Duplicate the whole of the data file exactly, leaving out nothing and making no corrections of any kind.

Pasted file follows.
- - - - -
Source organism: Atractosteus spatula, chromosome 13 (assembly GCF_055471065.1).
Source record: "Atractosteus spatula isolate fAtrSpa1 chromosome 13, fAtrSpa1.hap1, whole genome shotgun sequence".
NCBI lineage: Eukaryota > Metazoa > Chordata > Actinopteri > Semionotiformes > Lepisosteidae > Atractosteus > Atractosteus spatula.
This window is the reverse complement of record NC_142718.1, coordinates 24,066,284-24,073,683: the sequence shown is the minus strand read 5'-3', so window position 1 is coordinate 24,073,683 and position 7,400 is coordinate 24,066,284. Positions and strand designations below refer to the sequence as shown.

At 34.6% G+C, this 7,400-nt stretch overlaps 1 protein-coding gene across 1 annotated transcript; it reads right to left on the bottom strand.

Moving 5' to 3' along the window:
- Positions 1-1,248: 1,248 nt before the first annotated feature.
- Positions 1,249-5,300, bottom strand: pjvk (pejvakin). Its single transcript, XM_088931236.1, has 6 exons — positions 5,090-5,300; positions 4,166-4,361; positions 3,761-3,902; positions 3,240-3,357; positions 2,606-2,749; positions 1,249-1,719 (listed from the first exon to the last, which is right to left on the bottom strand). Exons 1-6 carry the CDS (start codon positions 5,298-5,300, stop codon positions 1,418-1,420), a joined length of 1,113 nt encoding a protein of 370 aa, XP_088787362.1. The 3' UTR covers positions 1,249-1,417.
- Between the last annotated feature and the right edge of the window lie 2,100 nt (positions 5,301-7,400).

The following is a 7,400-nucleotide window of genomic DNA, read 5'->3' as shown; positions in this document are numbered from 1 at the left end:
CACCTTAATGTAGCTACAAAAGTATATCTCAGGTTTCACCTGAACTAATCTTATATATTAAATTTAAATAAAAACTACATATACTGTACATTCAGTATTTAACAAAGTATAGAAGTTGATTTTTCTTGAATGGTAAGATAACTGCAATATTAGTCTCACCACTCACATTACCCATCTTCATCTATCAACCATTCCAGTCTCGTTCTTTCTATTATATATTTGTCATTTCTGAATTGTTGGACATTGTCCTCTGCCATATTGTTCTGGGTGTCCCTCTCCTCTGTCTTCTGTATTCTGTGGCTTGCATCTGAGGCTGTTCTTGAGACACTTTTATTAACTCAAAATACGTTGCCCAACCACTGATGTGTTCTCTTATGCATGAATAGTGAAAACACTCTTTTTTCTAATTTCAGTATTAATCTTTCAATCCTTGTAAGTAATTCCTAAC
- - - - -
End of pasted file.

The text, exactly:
Source organism: Atractosteus spatula, chromosome 13 (assembly GCF_055471065.1).
Source record: "Atractosteus spatula isolate fAtrSpa1 chromosome 13, fAtrSpa1.hap1, whole genome shotgun sequence".
NCBI lineage: Eukaryota > Metazoa > Chordata > Actinopteri > Semionotiformes > Lepisosteidae > Atractosteus > Atractosteus spatula.
This window is the reverse complement of record NC_142718.1, coordinates 24,066,284-24,073,683: the sequence shown is the minus strand read 5'-3', so window position 1 is coordinate 24,073,683 and position 7,400 is coordinate 24,066,284. Positions and strand designations below refer to the sequence as shown.

At 34.6% G+C, this 7,400-nt stretch overlaps 1 protein-coding gene across 1 annotated transcript; it reads right to left on the bottom strand.

Moving 5' to 3' along the window:
- Positions 1-1,248: 1,248 nt before the first annotated feature.
- Positions 1,249-5,300, bottom strand: pjvk (pejvakin). Its single transcript, XM_088931236.1, has 6 exons — positions 5,090-5,300; positions 4,166-4,361; positions 3,761-3,902; positions 3,240-3,357; positions 2,606-2,749; positions 1,249-1,719 (listed from the first exon to the last, which is right to left on the bottom strand). Exons 1-6 carry the CDS (start codon positions 5,298-5,300, stop codon positions 1,418-1,420), a joined length of 1,113 nt encoding a protein of 370 aa, XP_088787362.1. The 3' UTR covers positions 1,249-1,417.
- Between the last annotated feature and the right edge of the window lie 2,100 nt (positions 5,301-7,400).

The following is a 7,400-nucleotide window of genomic DNA, read 5'->3' as shown; positions in this document are numbered from 1 at the left end:
CACCTTAATGTAGCTACAAAAGTATATCTCAGGTTTCACCTGAACTAATCTTATATATTAAATTTAAATAAAAACTACATATACTGTACATTCAGTATTTAACAAAGTATAGAAGTTGATTTTTCTTGAATGGTAAGATAACTGCAATATTAGTCTCACCACTCACATTACCCATCTTCATCTATCAACCATTCCAGTCTCGTTCTTTCTATTATATATTTGTCATTTCTGAATTGTTGGACATTGTCCTCTGCCATATTGTTCTGGGTGTCCCTCTCCTCTGTCTTCTGTATTCTGTGGCTTGCATCTGAGGCTGTTCTTGAGACACTTTTATTAACTCAAAATACGTTGCCCAACCACTGATGTGTTCTCTTATGCATGAATAGTGAAAACACTCTTTTTTCTAATTTCAGTATTAATCTTTCAATCCTTGTAAGTAATTCCTAAC